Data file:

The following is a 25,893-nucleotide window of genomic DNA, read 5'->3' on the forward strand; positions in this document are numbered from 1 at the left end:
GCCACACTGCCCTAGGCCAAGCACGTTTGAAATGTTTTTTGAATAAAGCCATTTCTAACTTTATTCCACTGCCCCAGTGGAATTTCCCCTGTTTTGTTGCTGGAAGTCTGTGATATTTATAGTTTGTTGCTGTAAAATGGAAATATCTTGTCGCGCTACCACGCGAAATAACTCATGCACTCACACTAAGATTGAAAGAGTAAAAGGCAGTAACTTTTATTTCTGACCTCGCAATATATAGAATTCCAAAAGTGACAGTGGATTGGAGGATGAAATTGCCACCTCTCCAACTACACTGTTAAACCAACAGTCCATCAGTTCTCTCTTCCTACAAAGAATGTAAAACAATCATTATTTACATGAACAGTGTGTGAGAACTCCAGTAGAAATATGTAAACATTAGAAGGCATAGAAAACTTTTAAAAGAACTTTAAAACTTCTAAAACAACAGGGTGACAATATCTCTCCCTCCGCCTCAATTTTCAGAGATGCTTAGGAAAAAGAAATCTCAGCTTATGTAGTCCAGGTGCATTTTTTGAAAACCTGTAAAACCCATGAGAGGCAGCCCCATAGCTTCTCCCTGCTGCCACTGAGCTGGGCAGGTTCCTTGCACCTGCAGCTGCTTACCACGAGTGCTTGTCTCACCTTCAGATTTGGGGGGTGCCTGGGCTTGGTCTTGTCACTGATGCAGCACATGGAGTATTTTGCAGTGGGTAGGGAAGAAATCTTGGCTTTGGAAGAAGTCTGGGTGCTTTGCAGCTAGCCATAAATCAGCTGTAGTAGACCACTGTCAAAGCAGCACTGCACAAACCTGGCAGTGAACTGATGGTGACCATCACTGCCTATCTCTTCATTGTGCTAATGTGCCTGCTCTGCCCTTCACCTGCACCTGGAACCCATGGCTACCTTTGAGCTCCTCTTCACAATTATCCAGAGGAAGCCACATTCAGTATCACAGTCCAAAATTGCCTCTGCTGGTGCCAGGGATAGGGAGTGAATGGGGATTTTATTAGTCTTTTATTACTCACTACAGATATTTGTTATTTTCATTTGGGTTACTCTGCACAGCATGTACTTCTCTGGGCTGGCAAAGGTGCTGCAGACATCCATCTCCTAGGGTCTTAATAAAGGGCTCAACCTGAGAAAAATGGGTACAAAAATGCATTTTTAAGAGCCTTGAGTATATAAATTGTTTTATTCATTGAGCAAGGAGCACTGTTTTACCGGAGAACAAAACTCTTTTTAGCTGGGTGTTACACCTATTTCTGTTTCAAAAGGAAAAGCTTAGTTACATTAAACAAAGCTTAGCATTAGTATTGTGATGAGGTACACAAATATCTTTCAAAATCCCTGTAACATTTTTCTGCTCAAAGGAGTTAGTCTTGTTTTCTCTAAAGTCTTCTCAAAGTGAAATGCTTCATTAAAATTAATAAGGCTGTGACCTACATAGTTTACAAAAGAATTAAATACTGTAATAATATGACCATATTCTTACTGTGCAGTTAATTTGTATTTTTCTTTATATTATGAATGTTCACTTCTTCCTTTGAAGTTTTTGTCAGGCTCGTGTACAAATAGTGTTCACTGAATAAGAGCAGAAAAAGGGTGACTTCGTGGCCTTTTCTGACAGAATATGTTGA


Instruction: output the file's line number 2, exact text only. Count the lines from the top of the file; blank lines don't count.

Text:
GCCACACTGCCCTAGGCCAAGCACGTTTGAAATGTTTTTTGAATAAAGCCATTTCTAACTTTATTCCACTGCCCCAGTGGAATTTCCCCTGTTTTGTTGCTGGAAGTCTGTGATATTTATAGTTTGTTGCTGTAAAATGGAAATATCTTGTCGCGCTACCACGCGAAATAACTCATGCACTCACACTAAGATTGAAAGAGTAAAAGGCAGTAACTTTTATTTCTGACCTCGCAATATATAGAATTCCAAAAGTGACAGTGGATTGGAGGATGAAATTGCCACCTCTCCAACTACACTGTTAAACCAACAGTCCATCAGTTCTCTCTTCCTACAAAGAATGTAAAACAATCATTATTTACATGAACAGTGTGTGAGAACTCCAGTAGAAATATGTAAACATTAGAAGGCATAGAAAACTTTTAAAAGAACTTTAAAACTTCTAAAACAACAGGGTGACAATATCTCTCCCTCCGCCTCAATTTTCAGAGATGCTTAGGAAAAAGAAATCTCAGCTTATGTAGTCCAGGTGCATTTTTTGAAAACCTGTAAAACCCATGAGAGGCAGCCCCATAGCTTCTCCCTGCTGCCACTGAGCTGGGCAGGTTCCTTGCACCTGCAGCTGCTTACCACGAGTGCTTGTCTCACCTTCAGATTTGGGGGGTGCCTGGGCTTGGTCTTGTCACTGATGCAGCACATGGAGTATTTTGCAGTGGGTAGGGAAGAAATCTTGGCTTTGGAAGAAGTCTGGGTGCTTTGCAGCTAGCCATAAATCAGCTGTAGTAGACCACTGTCAAAGCAGCACTGCACAAACCTGGCAGTGAACTGATGGTGACCATCACTGCCTATCTCTTCATTGTGCTAATGTGCCTGCTCTGCCCTTCACCTGCACCTGGAACCCATGGCTACCTTTGAGCTCCTCTTCACAATTATCCAGAGGAAGCCACATTCAGTATCACAGTCCAAAATTGCCTCTGCTGGTGCCAGGGATAGGGAGTGAATGGGGATTTTATTAGTCTTTTATTACTCACTACAGATATTTGTTATTTTCATTTGGGTTACTCTGCACAGCATGTACTTCTCTGGGCTGGCAAAGGTGCTGCAGACATCCATCTCCTAGGGTCTTAATAAAGGGCTCAACCTGAGAAAAATGGGTACAAAAATGCATTTTTAAGAGCCTTGAGTATATAAATTGTTTTATTCATTGAGCAAGGAGCACTGTTTTACCGGAGAACAAAACTCTTTTTAGCTGGGTGTTACACCTATTTCTGTTTCAAAAGGAAAAGCTTAGTTACATTAAACAAAGCTTAGCATTAGTATTGTGATGAGGTACACAAATATCTTTCAAAATCCCTGTAACATTTTTCTGCTCAAAGGAGTTAGTCTTGTTTTCTCTAAAGTCTTCTCAAAGTGAAATGCTTCATTAAAATTAATAAGGCTGTGACCTACATAGTTTACAAAAGAATTAAATACTGTAATAATATGACCATATTCTTACTGTGCAGTTAATTTGTATTTTTCTTTATATTATGAATGTTCACTTCTTCCTTTGAAGTTTTTGTCAGGCTCGTGTACAAATAGTGTTCACTGAATAAGAGCAGAAAAAGGGTGACTTCGTGGCCTTTTCTGACAGAATATGTTGA